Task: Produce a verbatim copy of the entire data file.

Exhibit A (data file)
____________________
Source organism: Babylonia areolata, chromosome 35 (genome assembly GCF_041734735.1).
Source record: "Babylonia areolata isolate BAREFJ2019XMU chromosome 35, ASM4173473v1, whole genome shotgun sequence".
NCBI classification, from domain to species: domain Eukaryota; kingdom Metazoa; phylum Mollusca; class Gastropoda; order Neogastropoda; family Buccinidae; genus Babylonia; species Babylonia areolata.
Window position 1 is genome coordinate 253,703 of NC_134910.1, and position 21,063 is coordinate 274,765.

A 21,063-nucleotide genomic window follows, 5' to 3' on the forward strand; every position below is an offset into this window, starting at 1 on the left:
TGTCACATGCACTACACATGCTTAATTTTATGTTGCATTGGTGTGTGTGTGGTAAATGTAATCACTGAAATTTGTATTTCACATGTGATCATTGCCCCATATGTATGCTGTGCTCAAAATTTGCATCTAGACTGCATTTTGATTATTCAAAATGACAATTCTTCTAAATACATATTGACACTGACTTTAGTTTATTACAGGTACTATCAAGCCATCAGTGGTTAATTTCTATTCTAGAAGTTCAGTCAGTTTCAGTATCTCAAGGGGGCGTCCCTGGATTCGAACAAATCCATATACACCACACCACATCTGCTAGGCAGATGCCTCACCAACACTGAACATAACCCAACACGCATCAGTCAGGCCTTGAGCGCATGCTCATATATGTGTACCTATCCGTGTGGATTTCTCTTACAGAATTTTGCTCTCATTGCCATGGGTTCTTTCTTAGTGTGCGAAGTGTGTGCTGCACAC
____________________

Source organism: Babylonia areolata, chromosome 35 (genome assembly GCF_041734735.1).
Source record: "Babylonia areolata isolate BAREFJ2019XMU chromosome 35, ASM4173473v1, whole genome shotgun sequence".
NCBI classification, from domain to species: domain Eukaryota; kingdom Metazoa; phylum Mollusca; class Gastropoda; order Neogastropoda; family Buccinidae; genus Babylonia; species Babylonia areolata.
Window position 1 is genome coordinate 253,703 of NC_134910.1, and position 21,063 is coordinate 274,765.

A 21,063-nucleotide genomic window follows, 5' to 3' on the forward strand; every position below is an offset into this window, starting at 1 on the left:
TGTCACATGCACTACACATGCTTAATTTTATGTTGCATTGGTGTGTGTGTGGTAAATGTAATCACTGAAATTTGTATTTCACATGTGATCATTGCCCCATATGTATGCTGTGCTCAAAATTTGCATCTAGACTGCATTTTGATTATTCAAAATGACAATTCTTCTAAATACATATTGACACTGACTTTAGTTTATTACAGGTACTATCAAGCCATCAGTGGTTAATTTCTATTCTAGAAGTTCAGTCAGTTTCAGTATCTCAAGGGGGCGTCCCTGGATTCGAACAAATCCATATACACCACACCACATCTGCTAGGCAGATGCCTCACCAACACTGAACATAACCCAACACGCATCAGTCAGGCCTTGAGCGCATGCTCATATATGTGTACCTATCCGTGTGGATTTCTCTTACAGAATTTTGCTCTCATTGCCATGGGTTCTTTCTTAGTGTGCGAAGTGTGTGCTGCACAC